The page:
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Review: Godstrike

Publisher: Freedom Games

Developer: OverPowered Team

Release: April 15, 2021

Reviewed on: Nintendo Switch

Also available on: Microsoft Windows

Price: $14.99

Over the past year I’ve reviewed a wide variety of games for the site, many of which were a fun and relaxing experience. Godstrike has not been one of those games. Challenging is an understatement when it comes to this twin-stick bullet rush shooter. While the core mechanics of the game work well, the lack of story depth and the brutally difficult boss battles leave me with mixed feelings about my future with this game.

Godstrike tells the story of a civilization that has been given seven masks from their unnamed god. These masks grant powers to those who have them in their possession. Over time, One of the mask owners becomes corrupted by the power of their mask and begins searching for the other masks in an attempt to consume their power. You play as Talaal, the keeper of the 7th mask. In order to save her civilization, Talaal must battle her way in pursuit of banishing the evil mask once and for all. An interesting concept, Godstrike doesn’t provide much detail into Talaal, the civilization, or the masks. Outside of an initial narrative at the opening of the game, most of the details are provided in short snippets during loading screens.

I found myself very impressed with the combat mechanics. Talaal begins with one active and one passive ability, with a new active and passive ability unlocked after defeating each boss. Active abilities are charged by collecting dropped souls during battle and have various costs to activate, ranging from one to four souls. These active abilities unleash unique attacks that are essential to defeating each boss. Passives typically provide additional protection against each boss. The unique mechanic in Godstrike is the lack of health. Rather, time is money and life. Equipping abilities cost time, and taking damage in battle can cost you anywhere from 15 to 30 seconds. Once your time is out, the next hit you take will knock you out. Did I mention there are no checkpoints? Die in the final phase of the boss and you start over from the beginning. Pair this mechanic with bullet sponge bosses that have three phases, and you get a game that took me over three hours to beat the tutorial (a boss named Tutoriaal). It’s unfortunate that additional abilities cost time, and I found myself not equipping the full arsenal (four of each) in order to have a bit of extra time left for battle.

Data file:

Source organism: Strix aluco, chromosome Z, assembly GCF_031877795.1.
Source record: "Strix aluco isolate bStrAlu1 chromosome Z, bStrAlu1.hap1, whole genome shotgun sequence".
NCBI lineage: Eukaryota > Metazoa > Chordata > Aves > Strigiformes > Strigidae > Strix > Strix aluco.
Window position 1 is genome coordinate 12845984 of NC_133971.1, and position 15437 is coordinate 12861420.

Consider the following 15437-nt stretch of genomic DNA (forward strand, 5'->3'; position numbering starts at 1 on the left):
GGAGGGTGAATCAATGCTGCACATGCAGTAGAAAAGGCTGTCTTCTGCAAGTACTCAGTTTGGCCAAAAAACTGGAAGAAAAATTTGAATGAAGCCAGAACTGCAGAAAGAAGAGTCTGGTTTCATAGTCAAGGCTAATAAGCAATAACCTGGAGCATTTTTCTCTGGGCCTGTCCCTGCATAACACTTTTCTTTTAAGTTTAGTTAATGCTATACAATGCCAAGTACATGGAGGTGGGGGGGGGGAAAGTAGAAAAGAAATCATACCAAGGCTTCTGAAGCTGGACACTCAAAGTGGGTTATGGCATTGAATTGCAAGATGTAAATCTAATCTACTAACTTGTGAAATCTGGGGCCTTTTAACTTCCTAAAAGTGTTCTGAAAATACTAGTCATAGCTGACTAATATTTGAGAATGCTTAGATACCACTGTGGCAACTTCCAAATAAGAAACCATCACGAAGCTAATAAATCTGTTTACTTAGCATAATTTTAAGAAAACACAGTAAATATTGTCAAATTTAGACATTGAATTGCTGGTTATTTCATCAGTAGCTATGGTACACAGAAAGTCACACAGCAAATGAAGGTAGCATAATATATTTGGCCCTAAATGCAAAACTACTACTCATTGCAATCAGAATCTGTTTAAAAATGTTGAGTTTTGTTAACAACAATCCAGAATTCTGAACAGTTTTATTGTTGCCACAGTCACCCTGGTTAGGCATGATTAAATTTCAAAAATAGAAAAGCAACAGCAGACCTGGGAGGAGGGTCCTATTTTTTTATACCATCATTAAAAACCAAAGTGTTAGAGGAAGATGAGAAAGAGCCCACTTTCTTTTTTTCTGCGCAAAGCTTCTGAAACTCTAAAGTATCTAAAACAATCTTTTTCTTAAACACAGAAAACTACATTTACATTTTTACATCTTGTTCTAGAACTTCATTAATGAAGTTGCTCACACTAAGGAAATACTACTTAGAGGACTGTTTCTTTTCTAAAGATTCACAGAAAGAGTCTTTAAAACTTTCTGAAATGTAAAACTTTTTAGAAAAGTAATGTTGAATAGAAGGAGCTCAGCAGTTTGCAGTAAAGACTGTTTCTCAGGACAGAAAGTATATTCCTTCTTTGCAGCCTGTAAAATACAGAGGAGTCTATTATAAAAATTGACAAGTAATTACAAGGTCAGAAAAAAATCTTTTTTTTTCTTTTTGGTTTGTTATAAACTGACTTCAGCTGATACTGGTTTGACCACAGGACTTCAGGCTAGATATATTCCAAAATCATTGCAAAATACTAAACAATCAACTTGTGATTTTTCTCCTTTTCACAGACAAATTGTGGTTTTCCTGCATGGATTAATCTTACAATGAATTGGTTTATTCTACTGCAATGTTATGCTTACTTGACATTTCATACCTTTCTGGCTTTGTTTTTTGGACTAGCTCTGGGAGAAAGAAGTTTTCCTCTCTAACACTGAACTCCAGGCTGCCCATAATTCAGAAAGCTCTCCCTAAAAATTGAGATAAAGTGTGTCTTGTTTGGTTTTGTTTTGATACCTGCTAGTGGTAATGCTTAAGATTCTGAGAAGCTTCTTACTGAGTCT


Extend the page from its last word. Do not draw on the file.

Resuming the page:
Level design is solely based on boss battles. There are no levels to explore or secrets to uncover. You have a small pre-battle area where you can select your abilities, then launch into an arena to fight. Talaal floats around the map controlled by the left analog stick, while the right analog stick fires a consistent stream of bullets. Active each of your active abilities by using the left and right triggers and bumpers. Each boss offers a unique and challenging fighting experience where it will take several lives just to study the attack mechanics before having even the slightest chance of defeating each boss. This is where Godstrike could use some balancing. It seems that Talaal’s abilities are unmatched for the attacks and health of each boss. Even the most precise movement around the level is no match for some of the attacks, and I quickly found myself with under 30 seconds of time left before beating the first phase of each boss.

Overall: B-

Godstrike is a well-made game and has a lot of potential, I just feel that some of the attacks and bosses would benefit from a bit of rebalancing to make it more enjoyable. In its current form, it’s the hardest game I’ve ever played on Switch… to the point that I have no intention of picking it up again. If I hear that they do some rebalancing I’ll reconsider, until this I’ll pass.


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